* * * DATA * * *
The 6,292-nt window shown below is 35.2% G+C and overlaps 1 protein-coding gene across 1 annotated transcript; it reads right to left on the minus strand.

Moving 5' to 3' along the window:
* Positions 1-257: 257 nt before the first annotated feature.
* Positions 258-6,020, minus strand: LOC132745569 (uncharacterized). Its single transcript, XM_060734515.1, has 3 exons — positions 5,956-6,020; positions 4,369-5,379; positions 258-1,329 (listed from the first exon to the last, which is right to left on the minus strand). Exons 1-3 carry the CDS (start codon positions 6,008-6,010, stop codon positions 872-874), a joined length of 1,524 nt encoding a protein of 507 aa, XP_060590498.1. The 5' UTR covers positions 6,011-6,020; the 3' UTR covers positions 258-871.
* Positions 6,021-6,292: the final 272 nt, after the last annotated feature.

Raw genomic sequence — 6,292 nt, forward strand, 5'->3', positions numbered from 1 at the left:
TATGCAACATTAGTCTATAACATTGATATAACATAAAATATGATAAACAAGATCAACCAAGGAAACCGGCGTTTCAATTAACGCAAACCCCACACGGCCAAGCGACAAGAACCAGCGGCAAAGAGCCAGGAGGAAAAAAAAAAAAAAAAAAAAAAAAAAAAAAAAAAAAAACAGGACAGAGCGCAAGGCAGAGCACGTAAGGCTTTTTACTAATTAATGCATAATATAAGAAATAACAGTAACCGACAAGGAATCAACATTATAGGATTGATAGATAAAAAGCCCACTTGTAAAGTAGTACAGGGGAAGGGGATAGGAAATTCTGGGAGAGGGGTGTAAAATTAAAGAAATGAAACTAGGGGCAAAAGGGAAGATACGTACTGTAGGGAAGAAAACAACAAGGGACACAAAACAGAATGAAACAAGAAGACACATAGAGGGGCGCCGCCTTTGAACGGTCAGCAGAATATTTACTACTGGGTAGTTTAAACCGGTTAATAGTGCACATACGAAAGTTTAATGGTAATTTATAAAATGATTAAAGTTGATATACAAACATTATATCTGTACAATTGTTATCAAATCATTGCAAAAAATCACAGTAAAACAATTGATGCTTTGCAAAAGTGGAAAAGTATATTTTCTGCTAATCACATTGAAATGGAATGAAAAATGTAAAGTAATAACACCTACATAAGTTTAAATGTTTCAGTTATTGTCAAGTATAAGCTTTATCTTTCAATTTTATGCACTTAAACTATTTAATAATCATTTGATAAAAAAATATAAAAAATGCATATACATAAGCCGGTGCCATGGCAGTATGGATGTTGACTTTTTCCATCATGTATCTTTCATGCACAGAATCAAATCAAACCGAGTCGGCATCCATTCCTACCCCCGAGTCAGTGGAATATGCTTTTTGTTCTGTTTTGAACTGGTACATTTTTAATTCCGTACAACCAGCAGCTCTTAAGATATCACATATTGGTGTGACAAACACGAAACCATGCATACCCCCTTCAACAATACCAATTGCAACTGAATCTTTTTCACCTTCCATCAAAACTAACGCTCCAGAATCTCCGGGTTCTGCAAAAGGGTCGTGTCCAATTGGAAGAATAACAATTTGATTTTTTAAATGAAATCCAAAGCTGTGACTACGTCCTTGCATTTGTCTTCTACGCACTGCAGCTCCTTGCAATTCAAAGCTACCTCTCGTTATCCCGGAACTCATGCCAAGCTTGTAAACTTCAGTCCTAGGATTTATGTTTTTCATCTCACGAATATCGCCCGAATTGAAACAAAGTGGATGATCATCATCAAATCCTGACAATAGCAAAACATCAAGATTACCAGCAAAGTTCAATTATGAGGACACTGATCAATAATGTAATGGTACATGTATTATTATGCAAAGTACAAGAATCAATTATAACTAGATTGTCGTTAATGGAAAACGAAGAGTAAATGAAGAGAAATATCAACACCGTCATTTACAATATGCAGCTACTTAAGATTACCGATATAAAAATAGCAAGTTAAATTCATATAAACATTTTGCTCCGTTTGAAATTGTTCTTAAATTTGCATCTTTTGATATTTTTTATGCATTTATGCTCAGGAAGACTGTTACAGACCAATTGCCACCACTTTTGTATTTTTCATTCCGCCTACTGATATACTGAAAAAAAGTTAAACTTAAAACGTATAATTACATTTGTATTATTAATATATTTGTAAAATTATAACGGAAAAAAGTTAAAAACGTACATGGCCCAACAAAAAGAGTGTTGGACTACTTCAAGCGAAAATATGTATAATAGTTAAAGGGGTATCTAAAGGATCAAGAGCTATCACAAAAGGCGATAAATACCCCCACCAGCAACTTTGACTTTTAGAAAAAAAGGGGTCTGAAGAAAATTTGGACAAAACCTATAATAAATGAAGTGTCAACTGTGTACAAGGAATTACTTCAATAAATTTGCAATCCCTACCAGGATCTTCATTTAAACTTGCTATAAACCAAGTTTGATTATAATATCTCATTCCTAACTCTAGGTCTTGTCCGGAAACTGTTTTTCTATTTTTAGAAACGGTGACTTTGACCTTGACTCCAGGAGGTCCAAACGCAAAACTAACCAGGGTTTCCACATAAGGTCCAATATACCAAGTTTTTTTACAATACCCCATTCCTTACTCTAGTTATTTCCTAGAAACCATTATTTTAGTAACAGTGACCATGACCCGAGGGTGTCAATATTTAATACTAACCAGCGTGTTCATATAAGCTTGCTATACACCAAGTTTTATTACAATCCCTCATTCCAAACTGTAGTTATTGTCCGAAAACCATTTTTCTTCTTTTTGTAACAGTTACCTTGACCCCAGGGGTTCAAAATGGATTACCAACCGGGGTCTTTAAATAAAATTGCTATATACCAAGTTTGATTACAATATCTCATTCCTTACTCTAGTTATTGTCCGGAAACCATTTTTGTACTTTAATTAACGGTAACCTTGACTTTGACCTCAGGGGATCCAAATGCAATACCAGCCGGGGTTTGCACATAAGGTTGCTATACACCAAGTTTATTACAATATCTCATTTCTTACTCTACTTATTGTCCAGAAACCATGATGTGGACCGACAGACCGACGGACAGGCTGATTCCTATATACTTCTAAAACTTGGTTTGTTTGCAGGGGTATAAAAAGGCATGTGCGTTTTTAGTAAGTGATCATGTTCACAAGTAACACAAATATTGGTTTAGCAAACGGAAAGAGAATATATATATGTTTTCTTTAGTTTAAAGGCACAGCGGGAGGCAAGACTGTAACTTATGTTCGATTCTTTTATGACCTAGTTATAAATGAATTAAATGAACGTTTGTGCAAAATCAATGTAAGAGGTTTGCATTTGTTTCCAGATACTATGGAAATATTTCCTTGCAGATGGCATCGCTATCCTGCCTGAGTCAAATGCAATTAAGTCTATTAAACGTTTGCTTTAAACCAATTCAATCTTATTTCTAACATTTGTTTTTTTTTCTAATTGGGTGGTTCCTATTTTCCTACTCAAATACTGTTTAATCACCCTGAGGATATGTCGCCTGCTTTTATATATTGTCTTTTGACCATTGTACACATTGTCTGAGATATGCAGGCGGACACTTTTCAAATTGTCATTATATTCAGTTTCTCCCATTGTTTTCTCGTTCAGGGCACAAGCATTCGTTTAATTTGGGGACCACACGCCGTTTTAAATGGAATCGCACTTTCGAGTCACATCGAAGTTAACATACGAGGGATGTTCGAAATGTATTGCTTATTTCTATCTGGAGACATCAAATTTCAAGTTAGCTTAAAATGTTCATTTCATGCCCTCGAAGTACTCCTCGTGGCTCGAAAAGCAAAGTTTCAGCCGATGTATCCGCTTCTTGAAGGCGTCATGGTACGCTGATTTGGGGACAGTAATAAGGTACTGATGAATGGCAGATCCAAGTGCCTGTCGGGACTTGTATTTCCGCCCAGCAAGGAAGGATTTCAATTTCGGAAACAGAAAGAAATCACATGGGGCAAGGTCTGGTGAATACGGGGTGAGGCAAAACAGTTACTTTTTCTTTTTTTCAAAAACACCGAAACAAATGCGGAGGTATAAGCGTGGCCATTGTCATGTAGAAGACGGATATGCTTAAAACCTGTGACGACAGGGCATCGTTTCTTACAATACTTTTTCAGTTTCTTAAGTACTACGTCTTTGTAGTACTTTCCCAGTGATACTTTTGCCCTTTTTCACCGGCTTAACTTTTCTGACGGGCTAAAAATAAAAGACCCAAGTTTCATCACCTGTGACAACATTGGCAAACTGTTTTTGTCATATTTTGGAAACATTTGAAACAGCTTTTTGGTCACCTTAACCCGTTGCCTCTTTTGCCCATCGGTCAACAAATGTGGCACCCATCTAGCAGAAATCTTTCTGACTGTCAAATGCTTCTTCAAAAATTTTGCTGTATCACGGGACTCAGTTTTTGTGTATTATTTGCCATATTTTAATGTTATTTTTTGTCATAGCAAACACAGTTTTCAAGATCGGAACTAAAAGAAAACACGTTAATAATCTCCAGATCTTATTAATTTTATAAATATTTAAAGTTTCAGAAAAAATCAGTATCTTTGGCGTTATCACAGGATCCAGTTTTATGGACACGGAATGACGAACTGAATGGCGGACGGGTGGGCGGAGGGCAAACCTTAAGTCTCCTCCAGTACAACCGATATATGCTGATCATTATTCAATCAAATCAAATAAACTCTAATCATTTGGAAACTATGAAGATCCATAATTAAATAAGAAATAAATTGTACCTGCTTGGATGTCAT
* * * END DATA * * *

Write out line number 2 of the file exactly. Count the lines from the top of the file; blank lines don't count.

Moving 5' to 3' along the window: